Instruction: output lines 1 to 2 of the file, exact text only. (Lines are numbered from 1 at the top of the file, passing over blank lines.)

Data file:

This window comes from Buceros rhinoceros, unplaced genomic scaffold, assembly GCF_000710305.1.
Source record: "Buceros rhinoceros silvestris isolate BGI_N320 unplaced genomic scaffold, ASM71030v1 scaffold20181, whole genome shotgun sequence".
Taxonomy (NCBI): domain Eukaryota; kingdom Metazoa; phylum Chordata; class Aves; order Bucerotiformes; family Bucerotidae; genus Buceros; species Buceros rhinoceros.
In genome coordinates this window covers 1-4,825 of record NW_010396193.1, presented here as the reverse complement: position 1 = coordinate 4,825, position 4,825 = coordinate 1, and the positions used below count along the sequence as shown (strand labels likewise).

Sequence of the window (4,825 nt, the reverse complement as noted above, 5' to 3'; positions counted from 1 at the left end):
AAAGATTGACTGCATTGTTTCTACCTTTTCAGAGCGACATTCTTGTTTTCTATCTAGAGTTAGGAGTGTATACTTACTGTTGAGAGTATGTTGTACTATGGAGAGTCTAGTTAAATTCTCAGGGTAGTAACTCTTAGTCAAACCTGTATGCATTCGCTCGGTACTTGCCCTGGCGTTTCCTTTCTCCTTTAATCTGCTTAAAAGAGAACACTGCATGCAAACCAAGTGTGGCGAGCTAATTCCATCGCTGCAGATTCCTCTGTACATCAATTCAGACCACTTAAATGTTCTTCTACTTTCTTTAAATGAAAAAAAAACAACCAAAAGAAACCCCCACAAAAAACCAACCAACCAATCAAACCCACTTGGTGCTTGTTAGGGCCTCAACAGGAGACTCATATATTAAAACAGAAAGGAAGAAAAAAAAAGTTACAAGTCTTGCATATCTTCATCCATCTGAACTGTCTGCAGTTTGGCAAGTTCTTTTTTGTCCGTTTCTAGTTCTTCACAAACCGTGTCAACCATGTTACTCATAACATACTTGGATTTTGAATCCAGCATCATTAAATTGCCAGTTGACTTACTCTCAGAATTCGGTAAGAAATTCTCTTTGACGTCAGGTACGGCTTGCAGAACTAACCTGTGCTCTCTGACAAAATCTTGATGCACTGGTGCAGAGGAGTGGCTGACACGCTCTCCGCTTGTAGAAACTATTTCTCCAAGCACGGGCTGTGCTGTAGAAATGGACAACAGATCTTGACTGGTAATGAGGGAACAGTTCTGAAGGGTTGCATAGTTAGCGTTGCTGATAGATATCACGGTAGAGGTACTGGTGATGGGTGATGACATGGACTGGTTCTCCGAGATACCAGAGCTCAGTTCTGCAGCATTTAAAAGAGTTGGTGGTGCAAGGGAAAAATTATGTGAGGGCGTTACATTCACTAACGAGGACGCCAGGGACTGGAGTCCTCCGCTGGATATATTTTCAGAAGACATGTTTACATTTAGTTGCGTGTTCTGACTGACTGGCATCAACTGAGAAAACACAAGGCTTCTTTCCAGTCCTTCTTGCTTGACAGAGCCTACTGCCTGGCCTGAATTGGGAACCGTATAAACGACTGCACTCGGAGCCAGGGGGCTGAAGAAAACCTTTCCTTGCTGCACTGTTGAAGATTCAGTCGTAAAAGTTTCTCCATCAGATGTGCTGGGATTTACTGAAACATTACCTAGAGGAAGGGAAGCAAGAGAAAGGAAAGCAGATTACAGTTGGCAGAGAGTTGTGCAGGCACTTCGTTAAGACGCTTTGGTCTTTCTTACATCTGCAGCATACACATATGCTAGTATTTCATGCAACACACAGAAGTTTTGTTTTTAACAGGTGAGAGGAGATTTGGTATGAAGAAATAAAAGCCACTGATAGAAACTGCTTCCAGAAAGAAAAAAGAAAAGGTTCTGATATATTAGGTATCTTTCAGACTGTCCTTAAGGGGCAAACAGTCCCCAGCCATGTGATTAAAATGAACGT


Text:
This window comes from Buceros rhinoceros, unplaced genomic scaffold, assembly GCF_000710305.1.
Source record: "Buceros rhinoceros silvestris isolate BGI_N320 unplaced genomic scaffold, ASM71030v1 scaffold20181, whole genome shotgun sequence".